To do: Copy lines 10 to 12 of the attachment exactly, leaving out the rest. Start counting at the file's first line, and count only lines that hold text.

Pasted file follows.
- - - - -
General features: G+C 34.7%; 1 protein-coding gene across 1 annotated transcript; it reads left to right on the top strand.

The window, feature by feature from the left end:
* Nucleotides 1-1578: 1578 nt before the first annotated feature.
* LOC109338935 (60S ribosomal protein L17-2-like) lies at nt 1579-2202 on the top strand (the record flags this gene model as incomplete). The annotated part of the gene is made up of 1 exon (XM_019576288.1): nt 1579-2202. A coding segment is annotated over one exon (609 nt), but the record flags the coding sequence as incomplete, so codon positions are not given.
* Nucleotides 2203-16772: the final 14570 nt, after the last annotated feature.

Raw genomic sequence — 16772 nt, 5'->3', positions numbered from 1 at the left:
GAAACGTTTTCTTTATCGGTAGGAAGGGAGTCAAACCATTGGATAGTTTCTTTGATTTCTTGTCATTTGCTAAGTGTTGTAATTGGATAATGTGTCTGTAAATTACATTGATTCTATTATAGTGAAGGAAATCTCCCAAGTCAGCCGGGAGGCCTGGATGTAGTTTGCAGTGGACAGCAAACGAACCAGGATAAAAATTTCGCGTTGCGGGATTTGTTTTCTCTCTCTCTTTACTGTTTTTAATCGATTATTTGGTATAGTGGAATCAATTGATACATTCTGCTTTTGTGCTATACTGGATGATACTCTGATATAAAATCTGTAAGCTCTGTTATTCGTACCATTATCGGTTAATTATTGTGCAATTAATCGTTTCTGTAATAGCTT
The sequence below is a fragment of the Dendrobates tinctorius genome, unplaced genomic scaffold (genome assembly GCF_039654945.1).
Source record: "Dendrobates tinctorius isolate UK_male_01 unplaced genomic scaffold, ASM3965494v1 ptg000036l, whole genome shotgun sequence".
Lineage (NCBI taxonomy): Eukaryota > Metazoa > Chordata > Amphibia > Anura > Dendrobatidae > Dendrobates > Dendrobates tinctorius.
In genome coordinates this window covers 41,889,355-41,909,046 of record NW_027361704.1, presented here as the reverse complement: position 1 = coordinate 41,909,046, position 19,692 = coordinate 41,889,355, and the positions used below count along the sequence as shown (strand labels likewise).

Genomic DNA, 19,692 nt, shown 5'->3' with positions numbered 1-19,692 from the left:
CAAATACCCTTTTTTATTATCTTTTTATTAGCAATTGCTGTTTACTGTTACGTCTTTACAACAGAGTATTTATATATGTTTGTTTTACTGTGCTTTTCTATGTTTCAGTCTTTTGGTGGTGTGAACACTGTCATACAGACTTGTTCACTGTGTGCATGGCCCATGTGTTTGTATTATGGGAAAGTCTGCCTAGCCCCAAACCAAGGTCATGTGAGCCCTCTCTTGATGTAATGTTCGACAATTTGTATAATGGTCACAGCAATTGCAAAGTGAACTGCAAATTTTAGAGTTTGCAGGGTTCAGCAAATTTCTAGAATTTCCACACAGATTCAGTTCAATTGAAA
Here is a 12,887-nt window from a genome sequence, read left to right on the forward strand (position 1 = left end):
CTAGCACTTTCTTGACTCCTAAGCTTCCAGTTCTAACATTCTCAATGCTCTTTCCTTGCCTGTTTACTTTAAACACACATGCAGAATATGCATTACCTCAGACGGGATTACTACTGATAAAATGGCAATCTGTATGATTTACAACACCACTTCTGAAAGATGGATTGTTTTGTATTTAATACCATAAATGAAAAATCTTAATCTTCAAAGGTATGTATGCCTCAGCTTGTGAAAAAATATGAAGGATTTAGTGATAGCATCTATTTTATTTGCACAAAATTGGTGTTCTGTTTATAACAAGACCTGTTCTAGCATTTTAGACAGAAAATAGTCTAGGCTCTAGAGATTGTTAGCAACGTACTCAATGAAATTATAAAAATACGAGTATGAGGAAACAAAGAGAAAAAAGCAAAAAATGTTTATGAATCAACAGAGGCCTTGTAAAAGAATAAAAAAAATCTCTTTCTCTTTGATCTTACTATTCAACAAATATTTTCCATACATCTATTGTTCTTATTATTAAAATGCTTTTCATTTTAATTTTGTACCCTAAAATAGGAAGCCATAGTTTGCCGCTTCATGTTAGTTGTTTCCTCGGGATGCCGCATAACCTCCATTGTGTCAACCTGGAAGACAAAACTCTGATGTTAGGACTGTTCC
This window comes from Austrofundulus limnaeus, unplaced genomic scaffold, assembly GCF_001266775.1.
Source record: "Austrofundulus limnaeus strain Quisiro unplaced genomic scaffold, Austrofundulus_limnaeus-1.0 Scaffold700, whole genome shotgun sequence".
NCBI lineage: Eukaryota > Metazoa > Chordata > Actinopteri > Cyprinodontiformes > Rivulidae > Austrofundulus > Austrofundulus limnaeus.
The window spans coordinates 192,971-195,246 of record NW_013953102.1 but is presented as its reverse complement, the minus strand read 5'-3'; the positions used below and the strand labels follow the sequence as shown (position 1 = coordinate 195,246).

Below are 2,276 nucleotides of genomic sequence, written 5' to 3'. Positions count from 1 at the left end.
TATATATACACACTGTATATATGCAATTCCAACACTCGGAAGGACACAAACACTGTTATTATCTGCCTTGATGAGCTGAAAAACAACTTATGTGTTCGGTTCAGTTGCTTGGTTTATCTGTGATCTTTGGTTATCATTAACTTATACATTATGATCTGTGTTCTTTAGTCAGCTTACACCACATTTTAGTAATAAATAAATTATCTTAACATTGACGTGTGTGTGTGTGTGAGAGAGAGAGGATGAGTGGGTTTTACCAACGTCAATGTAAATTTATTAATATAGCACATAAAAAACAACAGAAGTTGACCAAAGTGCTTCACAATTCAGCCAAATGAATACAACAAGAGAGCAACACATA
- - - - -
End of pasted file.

Lineage (NCBI taxonomy): Eukaryota > Metazoa > Chordata > Amphibia > Anura > Dendrobatidae > Dendrobates > Dendrobates tinctorius.
In genome coordinates this window covers 41,889,355-41,909,046 of record NW_027361704.1, presented here as the reverse complement: position 1 = coordinate 41,909,046, position 19,692 = coordinate 41,889,355, and the positions used below count along the sequence as shown (strand labels likewise).

Genomic DNA, 19,692 nt, shown 5'->3' with positions numbered 1-19,692 from the left: